MLB takes over Padres broadcasts after bankrupt Diamond Sports Group misses rights payment, per report | Englishheadline


The dominoes from Diamond Sports Group’s bankruptcy filing are starting to hit hard.

The owner of 14 MLB teams’ broadcasting rights (plus 16 NBA teams, 12 NHL teams and four WNBA teams) will lose the rights to the San Diego Padres after missing the deadline to make its fee payment to the team, according to Sports Business Journal.

Due to the missed payment, the Padres’ broadcasting rights will revert back to the club, and MLB will directly take over the San Diego broadcasts, as MLB commissioner Rob Manfred said the league would do in February.

The development reportedly won’t mean a huge upheaval for fans — at least not in the short term. The MLB-produced broadcast will use the same announcers, who were already team employees, and many of the same producers, directors and camera operators. MLB will also reportedly stream the games for free through Sunday while making them available through outlets such as Fubo, DirecTV, Cox and Charter.

MLB has been preparing for a television rights upheaval for years. It might be starting with the Padres. (Photo by Mark Cunningham/MLB Photos via Getty Images)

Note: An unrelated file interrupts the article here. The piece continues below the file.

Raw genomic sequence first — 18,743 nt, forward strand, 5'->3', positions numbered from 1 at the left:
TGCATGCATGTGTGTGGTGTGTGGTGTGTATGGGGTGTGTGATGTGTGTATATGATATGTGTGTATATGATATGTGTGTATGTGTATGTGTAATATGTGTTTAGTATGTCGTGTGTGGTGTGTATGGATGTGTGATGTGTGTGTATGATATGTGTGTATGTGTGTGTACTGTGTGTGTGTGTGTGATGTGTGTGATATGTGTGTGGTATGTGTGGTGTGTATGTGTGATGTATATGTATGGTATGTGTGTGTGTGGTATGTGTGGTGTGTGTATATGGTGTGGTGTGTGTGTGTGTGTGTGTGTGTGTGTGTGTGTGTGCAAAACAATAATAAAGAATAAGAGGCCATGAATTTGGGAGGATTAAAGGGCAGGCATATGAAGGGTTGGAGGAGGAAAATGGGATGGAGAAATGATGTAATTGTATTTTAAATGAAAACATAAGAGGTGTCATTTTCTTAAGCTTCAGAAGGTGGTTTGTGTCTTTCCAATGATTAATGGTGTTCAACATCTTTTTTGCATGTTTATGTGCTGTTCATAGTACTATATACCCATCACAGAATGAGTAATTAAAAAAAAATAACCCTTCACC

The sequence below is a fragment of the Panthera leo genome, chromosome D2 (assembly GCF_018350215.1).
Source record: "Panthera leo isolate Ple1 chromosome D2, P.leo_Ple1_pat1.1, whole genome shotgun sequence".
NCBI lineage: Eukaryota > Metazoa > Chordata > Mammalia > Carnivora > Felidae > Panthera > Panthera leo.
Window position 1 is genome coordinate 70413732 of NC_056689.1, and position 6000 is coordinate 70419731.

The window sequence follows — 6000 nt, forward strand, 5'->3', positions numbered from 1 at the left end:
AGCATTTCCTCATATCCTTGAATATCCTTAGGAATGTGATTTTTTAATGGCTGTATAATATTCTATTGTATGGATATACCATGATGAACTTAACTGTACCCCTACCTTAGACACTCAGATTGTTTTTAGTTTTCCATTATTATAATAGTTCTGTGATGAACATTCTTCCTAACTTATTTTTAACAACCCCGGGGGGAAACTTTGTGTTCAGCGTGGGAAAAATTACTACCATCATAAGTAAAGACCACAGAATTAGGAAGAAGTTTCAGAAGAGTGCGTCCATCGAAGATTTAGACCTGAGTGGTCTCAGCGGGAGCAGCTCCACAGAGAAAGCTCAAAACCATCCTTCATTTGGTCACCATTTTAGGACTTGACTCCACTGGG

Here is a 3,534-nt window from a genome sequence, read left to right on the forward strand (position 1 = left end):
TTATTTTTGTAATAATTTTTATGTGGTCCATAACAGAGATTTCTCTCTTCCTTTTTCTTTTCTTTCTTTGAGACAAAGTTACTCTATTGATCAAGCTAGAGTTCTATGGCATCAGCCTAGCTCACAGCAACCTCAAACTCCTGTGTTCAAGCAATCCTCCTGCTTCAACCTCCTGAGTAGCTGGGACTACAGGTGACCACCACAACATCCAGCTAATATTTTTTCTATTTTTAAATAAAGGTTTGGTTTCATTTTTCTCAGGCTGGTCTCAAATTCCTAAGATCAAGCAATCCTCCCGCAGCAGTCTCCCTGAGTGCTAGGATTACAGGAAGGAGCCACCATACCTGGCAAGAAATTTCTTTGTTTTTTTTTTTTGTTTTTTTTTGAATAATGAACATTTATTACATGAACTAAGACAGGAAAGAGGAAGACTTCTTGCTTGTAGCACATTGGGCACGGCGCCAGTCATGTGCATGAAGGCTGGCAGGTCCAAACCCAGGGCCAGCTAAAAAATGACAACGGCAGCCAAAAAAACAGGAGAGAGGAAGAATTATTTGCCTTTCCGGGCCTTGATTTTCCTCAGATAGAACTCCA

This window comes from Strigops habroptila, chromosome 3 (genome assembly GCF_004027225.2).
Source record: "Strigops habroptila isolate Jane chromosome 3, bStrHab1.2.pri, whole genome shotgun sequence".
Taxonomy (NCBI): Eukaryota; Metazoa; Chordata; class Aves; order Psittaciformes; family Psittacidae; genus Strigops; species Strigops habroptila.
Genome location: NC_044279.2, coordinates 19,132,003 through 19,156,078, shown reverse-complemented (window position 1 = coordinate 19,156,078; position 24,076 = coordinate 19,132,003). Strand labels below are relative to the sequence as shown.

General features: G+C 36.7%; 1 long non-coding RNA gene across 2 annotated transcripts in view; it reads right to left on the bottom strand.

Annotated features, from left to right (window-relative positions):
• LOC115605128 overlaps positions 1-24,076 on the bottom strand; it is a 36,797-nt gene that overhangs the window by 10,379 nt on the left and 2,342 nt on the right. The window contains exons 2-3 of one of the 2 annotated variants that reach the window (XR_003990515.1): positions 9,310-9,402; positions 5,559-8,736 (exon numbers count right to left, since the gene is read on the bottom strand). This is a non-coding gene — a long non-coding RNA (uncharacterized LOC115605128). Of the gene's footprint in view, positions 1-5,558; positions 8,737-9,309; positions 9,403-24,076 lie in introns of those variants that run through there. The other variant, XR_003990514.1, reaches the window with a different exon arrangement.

MLB has been preparing for a television rights upheaval for years. It might be starting with the Padres. (Photo by Mark Cunningham/MLB Photos via Getty Images)

The development will end a 20-year, $1.2 billion deal for Bally Sports San Diego that was set to run through 2032. The deal was reportedly a money-loser for Diamond, which said in a statement to SBJ that it still has the cash to pay the deal, but MLB’s refusal to budge on streaming rights forced their hand:

“While DSG has significant liquidity and have been making rights payments to teams, the economics of the Padres’ contract were not aligned with market realities. MLB has forced our hand by its continued refusal to negotiate direct-to-consumer (DTC) streaming rights for all teams in our portfolio despite our proposal to pay every team in full in exchange for those rights. We are continuing to broadcast games for teams under our contracts.”

The potential loss of the cable rights income is an issue MLB has been facing for years, as cord-cutters increasingly bite into the bottom line of a vital part of the league’s business. There are many long-term routes Manfred & Co. could take from here, but the immediate question is how many other teams’ broadcasts will the league have to handle?

Will other MLB teams see their broadcasts dropped?

There could be other teams in the Padres’ boat very soon, though the situation in San Diego was apparently a little different since the club has an ownership stake in Bally Sports San Diego.

Diamond Sports Group is reportedly awaiting a decision Wednesday from a bankruptcy judge over whether it can reduce its rights payments to other teams while in bankruptcy. Diamond is also reportedly willing to pay its full rights fees to teams in exchange for access to streaming rights.

In addition to the Padres, the following teams have games broadcasted by a Bally network: the Arizona Diamondbacks, Atlanta Braves, Cincinnati Reds, Cleveland Guardians, Detroit Tigers, Kansas City Royals, Los Angeles Angels, Miami Marlins, Milwaukee Brewers, Minnesota Twins, St. Louis Cardinals, Texas Rangers and Tampa Bay Rays.

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